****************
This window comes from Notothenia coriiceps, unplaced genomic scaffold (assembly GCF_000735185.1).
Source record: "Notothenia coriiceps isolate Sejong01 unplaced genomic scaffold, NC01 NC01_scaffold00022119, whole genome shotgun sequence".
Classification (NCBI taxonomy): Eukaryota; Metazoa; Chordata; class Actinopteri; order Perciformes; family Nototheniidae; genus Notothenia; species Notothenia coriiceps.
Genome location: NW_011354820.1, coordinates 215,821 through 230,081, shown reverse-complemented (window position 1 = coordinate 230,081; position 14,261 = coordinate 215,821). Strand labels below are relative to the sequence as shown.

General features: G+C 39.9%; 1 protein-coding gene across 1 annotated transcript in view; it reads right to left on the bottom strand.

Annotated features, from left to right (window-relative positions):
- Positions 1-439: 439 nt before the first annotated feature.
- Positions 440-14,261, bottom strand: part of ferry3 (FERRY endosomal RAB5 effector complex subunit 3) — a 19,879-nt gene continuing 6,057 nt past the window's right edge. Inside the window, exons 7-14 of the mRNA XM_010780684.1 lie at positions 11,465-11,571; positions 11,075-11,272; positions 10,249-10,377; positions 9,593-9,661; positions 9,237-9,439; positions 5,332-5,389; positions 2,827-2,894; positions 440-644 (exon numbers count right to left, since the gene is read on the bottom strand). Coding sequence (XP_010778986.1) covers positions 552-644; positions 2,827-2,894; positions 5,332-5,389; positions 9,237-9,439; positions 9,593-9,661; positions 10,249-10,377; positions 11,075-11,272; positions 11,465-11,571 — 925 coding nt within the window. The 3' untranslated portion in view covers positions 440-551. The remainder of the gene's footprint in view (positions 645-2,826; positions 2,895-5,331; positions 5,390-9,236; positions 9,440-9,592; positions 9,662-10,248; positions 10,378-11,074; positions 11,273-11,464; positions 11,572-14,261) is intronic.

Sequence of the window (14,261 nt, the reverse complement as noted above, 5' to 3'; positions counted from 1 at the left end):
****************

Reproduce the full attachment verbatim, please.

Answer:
This window comes from Notothenia coriiceps, unplaced genomic scaffold (assembly GCF_000735185.1).
Source record: "Notothenia coriiceps isolate Sejong01 unplaced genomic scaffold, NC01 NC01_scaffold00022119, whole genome shotgun sequence".
Classification (NCBI taxonomy): Eukaryota; Metazoa; Chordata; class Actinopteri; order Perciformes; family Nototheniidae; genus Notothenia; species Notothenia coriiceps.
Genome location: NW_011354820.1, coordinates 215,821 through 230,081, shown reverse-complemented (window position 1 = coordinate 230,081; position 14,261 = coordinate 215,821). Strand labels below are relative to the sequence as shown.

General features: G+C 39.9%; 1 protein-coding gene across 1 annotated transcript in view; it reads right to left on the bottom strand.

Annotated features, from left to right (window-relative positions):
- Positions 1-439: 439 nt before the first annotated feature.
- Positions 440-14,261, bottom strand: part of ferry3 (FERRY endosomal RAB5 effector complex subunit 3) — a 19,879-nt gene continuing 6,057 nt past the window's right edge. Inside the window, exons 7-14 of the mRNA XM_010780684.1 lie at positions 11,465-11,571; positions 11,075-11,272; positions 10,249-10,377; positions 9,593-9,661; positions 9,237-9,439; positions 5,332-5,389; positions 2,827-2,894; positions 440-644 (exon numbers count right to left, since the gene is read on the bottom strand). Coding sequence (XP_010778986.1) covers positions 552-644; positions 2,827-2,894; positions 5,332-5,389; positions 9,237-9,439; positions 9,593-9,661; positions 10,249-10,377; positions 11,075-11,272; positions 11,465-11,571 — 925 coding nt within the window. The 3' untranslated portion in view covers positions 440-551. The remainder of the gene's footprint in view (positions 645-2,826; positions 2,895-5,331; positions 5,390-9,236; positions 9,440-9,592; positions 9,662-10,248; positions 10,378-11,074; positions 11,273-11,464; positions 11,572-14,261) is intronic.

Sequence of the window (14,261 nt, the reverse complement as noted above, 5' to 3'; positions counted from 1 at the left end):